For months, arms merchants have been buying black-market weapons in Lebanon for the insurgency against Syrian President Bashar Assad. But the arms supply has slowed to a trickle.
“When attacks on protesters began, an RPG cost $300; now it’s $800 and there aren’t any more to be found,” said Abu Ismail, who is from the embattled city of Homs and asked to be identified by a family nickname for security reasons. “The Lebanese weapons market has dried up completely.”
The weapons shortage has serious implications for the uprising, even as Syrian expatriate money increasingly flows to the rebels and international support appears to be growing for arming the opposition. Last Monday, the opposition umbrella group the Syrian National Council announced it would help arm the Free Syrian Army with the help of foreign governments, which it declined to name.
But little of that seems to affect the situation on the ground as rebels find fewer weapons sources and have a harder time getting the arms into Syria.
In the face of a much better-armed Syrian army, the rebels will find it difficult, if not impossible, to sustain their insurgency if a surge of weapons doesn’t come soon.
“We don’t want intervention or safe corridors. … All we ask for are weapons to be able to protect the people,” said Abu Sleiman, a leader of the Martyrs of Tal Kalakh militia in Homs province. “We don’t care where the weapons come from.”
Some weapons have also come in from Turkey, Iraq and Jordan, but rebels report that it has been easier to get arms from Lebanon. Even that route — the one also used by fleeing families, journalists and humanitarian aid — is dangerous, and many rebel smugglers have been killed along the way.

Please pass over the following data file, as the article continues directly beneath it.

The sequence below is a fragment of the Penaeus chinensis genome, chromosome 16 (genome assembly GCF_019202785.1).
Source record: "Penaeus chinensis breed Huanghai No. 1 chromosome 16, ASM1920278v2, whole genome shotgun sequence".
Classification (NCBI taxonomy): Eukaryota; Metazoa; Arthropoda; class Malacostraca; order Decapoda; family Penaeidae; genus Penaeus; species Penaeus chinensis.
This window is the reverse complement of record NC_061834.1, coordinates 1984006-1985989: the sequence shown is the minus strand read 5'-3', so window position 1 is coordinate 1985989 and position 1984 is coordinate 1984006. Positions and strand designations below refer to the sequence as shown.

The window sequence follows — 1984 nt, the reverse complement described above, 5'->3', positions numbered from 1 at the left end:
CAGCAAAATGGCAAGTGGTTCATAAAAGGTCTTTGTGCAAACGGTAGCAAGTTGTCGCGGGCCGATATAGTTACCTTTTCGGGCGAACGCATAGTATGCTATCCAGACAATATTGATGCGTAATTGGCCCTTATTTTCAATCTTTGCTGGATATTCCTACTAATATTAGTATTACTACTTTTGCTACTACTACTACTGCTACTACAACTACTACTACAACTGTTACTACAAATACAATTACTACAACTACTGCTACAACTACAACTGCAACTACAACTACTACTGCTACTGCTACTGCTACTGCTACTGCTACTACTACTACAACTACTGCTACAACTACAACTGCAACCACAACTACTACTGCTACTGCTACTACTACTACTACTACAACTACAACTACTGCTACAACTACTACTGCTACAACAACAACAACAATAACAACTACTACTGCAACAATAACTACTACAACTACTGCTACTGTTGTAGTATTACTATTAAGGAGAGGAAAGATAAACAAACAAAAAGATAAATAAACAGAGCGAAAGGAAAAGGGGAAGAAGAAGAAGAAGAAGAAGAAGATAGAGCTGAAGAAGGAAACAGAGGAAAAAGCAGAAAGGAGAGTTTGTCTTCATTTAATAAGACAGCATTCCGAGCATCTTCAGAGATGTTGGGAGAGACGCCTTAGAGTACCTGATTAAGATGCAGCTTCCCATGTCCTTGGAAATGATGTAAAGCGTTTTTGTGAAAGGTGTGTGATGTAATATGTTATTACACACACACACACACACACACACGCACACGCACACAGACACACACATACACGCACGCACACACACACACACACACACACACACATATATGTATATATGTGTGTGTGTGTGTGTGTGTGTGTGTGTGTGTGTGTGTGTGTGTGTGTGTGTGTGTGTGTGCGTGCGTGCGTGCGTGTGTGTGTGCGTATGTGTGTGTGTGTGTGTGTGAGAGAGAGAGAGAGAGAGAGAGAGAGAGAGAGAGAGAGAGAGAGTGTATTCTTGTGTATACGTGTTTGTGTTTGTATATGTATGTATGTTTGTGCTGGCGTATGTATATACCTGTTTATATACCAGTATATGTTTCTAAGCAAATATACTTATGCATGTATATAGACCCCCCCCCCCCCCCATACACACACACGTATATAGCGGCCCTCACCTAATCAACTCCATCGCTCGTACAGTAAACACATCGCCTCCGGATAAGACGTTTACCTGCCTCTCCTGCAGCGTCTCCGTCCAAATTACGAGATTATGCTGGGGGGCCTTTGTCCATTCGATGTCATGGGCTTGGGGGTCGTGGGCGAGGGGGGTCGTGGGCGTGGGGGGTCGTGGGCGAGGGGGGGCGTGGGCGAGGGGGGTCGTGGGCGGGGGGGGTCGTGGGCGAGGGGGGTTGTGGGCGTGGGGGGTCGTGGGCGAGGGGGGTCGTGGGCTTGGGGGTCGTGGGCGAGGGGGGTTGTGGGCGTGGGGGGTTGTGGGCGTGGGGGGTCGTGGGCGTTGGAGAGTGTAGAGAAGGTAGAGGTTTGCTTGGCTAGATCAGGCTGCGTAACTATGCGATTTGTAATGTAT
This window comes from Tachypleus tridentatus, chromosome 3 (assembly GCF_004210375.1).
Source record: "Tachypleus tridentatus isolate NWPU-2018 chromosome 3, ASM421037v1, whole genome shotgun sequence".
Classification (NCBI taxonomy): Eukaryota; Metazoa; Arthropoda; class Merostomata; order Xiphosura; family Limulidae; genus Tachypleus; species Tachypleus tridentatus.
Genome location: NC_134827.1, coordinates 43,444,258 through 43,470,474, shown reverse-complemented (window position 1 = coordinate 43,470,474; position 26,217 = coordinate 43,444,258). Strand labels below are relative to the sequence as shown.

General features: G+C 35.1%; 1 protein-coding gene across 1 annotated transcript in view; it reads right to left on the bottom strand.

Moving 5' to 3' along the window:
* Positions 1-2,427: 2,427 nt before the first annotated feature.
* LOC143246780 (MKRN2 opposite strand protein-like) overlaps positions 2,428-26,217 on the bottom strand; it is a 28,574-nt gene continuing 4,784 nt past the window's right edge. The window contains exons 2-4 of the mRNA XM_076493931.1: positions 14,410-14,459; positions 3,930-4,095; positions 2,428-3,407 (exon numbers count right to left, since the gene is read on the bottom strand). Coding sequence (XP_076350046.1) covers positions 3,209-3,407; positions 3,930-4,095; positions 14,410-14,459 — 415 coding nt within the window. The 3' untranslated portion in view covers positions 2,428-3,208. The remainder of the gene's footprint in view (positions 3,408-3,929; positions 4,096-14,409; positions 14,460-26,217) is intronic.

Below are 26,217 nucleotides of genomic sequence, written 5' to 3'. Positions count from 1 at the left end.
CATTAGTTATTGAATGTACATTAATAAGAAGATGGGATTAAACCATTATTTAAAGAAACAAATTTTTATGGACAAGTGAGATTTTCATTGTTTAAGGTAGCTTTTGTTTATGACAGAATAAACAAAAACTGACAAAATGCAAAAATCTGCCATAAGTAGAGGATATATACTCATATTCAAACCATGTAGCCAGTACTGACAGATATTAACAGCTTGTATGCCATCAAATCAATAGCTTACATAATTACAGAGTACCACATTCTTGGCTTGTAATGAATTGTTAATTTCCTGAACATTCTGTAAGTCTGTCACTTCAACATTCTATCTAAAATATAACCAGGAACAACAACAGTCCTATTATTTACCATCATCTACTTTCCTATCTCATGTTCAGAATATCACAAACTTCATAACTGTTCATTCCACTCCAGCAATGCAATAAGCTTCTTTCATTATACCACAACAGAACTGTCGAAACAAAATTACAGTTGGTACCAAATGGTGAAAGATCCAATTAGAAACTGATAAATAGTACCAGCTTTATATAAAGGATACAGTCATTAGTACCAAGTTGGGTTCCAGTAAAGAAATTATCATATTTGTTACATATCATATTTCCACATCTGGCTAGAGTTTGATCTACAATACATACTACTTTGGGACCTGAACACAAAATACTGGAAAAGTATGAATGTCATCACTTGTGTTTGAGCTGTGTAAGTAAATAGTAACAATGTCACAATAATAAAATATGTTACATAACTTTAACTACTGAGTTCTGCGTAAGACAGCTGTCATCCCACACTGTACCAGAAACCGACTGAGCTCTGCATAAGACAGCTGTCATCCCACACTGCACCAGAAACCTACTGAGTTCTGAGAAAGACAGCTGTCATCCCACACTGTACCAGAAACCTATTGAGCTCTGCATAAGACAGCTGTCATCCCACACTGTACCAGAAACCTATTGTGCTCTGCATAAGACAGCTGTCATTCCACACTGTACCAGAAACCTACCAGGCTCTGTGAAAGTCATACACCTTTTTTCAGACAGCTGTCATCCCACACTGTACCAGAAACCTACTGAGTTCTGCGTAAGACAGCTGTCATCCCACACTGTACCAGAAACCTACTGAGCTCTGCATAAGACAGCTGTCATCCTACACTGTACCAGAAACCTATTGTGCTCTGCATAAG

Despite talk from countries such as Saudi Arabia and Qatar on arming the rebels, no money has come from other nations, they say. Instead, much of it has come from expatriate Syrians. Last month, opposition leaders received $100,000 from a Syrian businessman in Turkey, said Abu Fahad, a leader in the opposition who recently fled to Tripoli, a northern Lebanese city. But he didn’t know where they would be able to buy the arms.
The conflict in Syria isn’t the only thing depleting the market. Underscoring international fears that the unrest will spill over its borders, Lebanese who support Assad and those backing the opposition are also buying up weapons, Abu Ismail said.
Like other merchants, he can’t smuggle weapons from other countries into Lebanon so he must try to find them from the few sources that are left: Hezbollah, which has long been backed by Syria, and others that support Assad.
When Syria pulled its troops out of Lebanon in 2005, it left behind large caches of light weapons with Hezbollah and other pro-Assad militias-turned-political parties. Now members of these parties are stealing those weapons and selling them to merchants supplying the rebels — the same scenario that is happening between the Syrian army and the rebels inside the country.
From the merchants, the weapons are turned over to rebels, who smuggle them across the border.
The rebel smugglers often carry more than 30 pounds of weapons or ammunition on their backs, and trek through mountain trails three to 13 miles long, said Abu Sleiman, who is recovering in a Lebanese village after being shot in the leg during clashes.
The smugglers switch up the trails regularly, and guard them around the clock to ensure that the army doesn’t plant mines, which rebels say has been occurred on the Lebanese and Turkish borders.
The Syrian authorities briefly detained 11 members of one of Syria’s most moderate opposition groups during a demonstration involving more than 150 protesters in central Damascus on Sunday. The move signaled an expanded crackdown and dismayed the protesters, who have called for dialogue with the government and, unlike many other activists, have opposed the use of violence in the yearlong uprising.
Also on Sunday, a car bomb exploded in Aleppo, Syria’s largest city, a day after two similar bombings struck the capital, Damascus, fueling fears that the conflict was becoming increasingly violent, with attacks on relatively quiet cities that are centers of support for President Bashar Assad. The Aleppo bomb exploded near a state security office in a residential neighborhood, activists said. SANA, Syria’s official news agency, said two people were killed and 30 were wounded.
The New York Times